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Category: Fee Statute

Article: Five Lessons for Recovering Attorney Fees in Texas

February 13, 2021

A recent article by Amanda G. Taylor, “Recovering Attorney’s Fees in Texas: Five Lessons” in BizLit News Blog reports on recovering attorney fees in Texas.  This article was posted with permission.  The article reads:

Obtaining an award of attorneys’ fees might be the final step in a long-waged litigation battle but to do so successfully requires careful planning and diligence from the outset of a case.  The Texas Supreme Court recently clarified the evidence required to obtain and affirm such an award.  Rohrmoos Venture v. UTSW DVA Healthcare, LLP, 578 S.W.3d 469 (Tex. 2019).  The Texas Supreme Court also recently confirmed that these evidentiary standards apply equally when fees are sought to be recovered as a sanction.  Nath v. Texas Children’s Hosp., 576 S.W.3d 707, 710 (Tex. 2019).  To best serve a client’s interests of recovering attorneys’ fees in Texas, whether as a prevailing party or as a sanction, lawyers should adhere to five lessons from Rohrmoos.

Lesson One:  Confirm a legal entitlement to recover fees.  “In Texas, as in the federal courts, each party must pay its own way in attorney’s fees … unless a statute or contract provides otherwise.”  Rohrmoos Venture, 578 S.W.3d at 484.  Certain claims, such as a breach of contract claim brought under Chapter 38 of the Texas Civil Practices and Remedies Code, entitle a prevailing party to recover attorneys’ fees.  Other claims, such as a common law fraud claim, do not afford such a remedy.  In establishing your initial case strategy, it is important to consider which claims will and will not allow for recovery of fees, and advise your client about the pros and cons of pursuing each claim accordingly.  Also, be aware of fee-shifting procedural tools (such a motion to dismiss under the Texas Citizens Participation Act) and various Texas statutes and rules that allow for recovery of fees as a sanction (such as Civil Practice and Remedies Code Chapters 9-10, and Texas Rule of Civil Procedure 215).

Lesson Two: Keep accurate, contemporaneous billing records.  Although billing records are not absolutely required to prove the amount of reasonable and necessary fees, it is “strongly encouraged” to submit such proof in support of attorneys’ fees.  Rohrmoos Venture, 578 S.W.3d at 502.  It is much easier to review, summarize, and testify about the work performed (often years later) if you have been diligent in your billing practices throughout.  Time should be kept in a manner that demonstrates the “(1) particular services performed, (2) who performed those services, (3) approximately when those services were performed, (4) the reasonable amount of time required to perform the services, and (5) the reasonable hourly rate for each person performing the services.”  Id.  It is also advisable to keep time in a manner that is specific enough to cover the topic but without legalese and without so much detail that heavy redactions become necessary.  Fact finders prefer to read invoices in plain English without the interruption of hidden text.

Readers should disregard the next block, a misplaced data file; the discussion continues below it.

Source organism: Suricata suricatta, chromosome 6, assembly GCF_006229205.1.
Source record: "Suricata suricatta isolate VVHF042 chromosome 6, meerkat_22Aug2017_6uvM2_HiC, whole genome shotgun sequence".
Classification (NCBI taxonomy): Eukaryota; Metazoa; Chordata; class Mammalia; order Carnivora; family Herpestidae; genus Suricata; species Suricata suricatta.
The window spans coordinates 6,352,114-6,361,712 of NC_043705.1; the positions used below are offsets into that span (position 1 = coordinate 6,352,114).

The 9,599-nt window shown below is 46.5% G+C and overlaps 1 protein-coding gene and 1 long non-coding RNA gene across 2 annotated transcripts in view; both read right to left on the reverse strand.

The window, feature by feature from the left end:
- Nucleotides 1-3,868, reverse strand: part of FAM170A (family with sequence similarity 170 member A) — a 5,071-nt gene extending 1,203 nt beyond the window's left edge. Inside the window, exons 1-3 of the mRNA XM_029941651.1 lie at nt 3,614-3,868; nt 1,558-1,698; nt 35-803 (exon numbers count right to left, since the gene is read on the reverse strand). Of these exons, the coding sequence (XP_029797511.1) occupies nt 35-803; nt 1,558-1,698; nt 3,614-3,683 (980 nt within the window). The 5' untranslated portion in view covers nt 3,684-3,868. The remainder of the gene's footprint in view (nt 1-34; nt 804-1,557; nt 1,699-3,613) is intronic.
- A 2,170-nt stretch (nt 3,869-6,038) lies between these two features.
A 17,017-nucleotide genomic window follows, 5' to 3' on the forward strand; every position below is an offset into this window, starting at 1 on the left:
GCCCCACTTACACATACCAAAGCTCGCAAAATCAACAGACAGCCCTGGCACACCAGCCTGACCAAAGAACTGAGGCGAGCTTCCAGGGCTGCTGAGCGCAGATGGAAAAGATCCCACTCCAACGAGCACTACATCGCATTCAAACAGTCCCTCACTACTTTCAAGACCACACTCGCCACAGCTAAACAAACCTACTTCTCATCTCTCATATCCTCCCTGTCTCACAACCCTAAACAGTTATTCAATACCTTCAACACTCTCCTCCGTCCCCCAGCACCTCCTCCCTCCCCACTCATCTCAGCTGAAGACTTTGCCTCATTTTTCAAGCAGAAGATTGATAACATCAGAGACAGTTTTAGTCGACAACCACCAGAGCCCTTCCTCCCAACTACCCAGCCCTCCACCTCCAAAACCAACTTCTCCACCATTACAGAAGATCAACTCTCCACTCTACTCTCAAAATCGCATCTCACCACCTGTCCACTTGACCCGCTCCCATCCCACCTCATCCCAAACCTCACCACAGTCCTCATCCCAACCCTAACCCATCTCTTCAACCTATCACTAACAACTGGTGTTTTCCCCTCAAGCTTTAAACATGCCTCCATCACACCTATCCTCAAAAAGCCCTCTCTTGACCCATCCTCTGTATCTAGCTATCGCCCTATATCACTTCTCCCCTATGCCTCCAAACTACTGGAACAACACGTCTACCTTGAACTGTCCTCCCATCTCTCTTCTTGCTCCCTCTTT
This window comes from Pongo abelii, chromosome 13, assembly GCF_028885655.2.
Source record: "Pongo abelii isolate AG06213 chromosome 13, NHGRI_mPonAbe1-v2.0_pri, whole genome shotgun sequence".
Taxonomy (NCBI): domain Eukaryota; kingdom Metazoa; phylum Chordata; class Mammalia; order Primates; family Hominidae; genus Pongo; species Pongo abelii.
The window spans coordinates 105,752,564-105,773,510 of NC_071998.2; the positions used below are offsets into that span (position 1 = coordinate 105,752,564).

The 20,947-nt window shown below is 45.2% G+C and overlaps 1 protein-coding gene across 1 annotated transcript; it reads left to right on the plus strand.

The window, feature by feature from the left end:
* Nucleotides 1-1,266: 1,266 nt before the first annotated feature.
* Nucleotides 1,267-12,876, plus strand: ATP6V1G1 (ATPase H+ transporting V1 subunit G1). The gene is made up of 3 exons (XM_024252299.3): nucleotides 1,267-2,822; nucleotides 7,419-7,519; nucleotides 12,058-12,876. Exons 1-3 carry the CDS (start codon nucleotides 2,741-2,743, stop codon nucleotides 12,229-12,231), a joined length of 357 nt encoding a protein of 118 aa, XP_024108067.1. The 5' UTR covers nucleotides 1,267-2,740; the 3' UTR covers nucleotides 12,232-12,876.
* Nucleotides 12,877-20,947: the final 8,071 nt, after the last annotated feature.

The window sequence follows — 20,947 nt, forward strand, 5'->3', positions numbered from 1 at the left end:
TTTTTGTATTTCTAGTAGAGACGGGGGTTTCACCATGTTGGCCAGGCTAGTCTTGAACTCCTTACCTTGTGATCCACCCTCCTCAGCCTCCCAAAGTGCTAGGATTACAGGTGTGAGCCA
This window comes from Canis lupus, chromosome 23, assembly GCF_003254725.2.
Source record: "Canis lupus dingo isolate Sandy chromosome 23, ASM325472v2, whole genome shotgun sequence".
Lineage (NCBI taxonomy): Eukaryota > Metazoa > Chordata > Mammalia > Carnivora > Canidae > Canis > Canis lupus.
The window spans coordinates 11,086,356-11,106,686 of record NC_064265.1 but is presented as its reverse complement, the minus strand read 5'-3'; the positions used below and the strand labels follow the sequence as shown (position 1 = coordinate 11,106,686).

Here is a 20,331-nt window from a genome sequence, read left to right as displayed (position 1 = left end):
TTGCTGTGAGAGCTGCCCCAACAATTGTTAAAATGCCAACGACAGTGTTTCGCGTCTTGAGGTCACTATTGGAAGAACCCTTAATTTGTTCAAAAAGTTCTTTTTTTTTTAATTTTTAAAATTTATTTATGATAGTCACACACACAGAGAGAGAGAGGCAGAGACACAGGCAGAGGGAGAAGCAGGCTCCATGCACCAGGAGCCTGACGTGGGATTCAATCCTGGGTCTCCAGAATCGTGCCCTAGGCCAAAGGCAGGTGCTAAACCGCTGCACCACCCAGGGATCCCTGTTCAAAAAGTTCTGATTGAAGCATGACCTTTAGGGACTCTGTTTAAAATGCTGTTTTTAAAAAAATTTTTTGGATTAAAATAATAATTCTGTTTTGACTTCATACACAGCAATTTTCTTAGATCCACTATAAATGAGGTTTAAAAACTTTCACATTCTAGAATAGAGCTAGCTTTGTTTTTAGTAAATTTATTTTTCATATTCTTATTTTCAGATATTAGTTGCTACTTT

Lesson Three:  Your fee agreement does not control the amount awarded.  “[A] client’s agreement to a certain fee arrangement or obligation to pay a particular amount does not necessarily establish that fee as reasonable or necessary.”  Id. at 488.  Translation: even if you have agreed to handle the matter for a flat fee or contingency fee, you still must demonstrate that the amount of fees sought for recovery are reasonable and necessary based on the work performed and the time incurred.  Regardless of the fee arrangement with your client, keeping accurate and contemporaneous billing records is important.

Lesson Four: Remember to timely designate fee experts.   “Historically, claimants have proven reasonableness and necessity of attorney’s fees through an expert’s testimony—often the very attorney seeking the award.”  Id. at 490.  “[C]onclusory testimony devoid of any real substance will not support a fee award.”  Id. at 501.  Because expert testimony will be required, the attorney must remember to designate herself and any other attorney who will offer an opinion about the reasonableness and necessity of the fee amount(s) as an expert witness in compliance with the scheduling order or discovery control plan governing the case.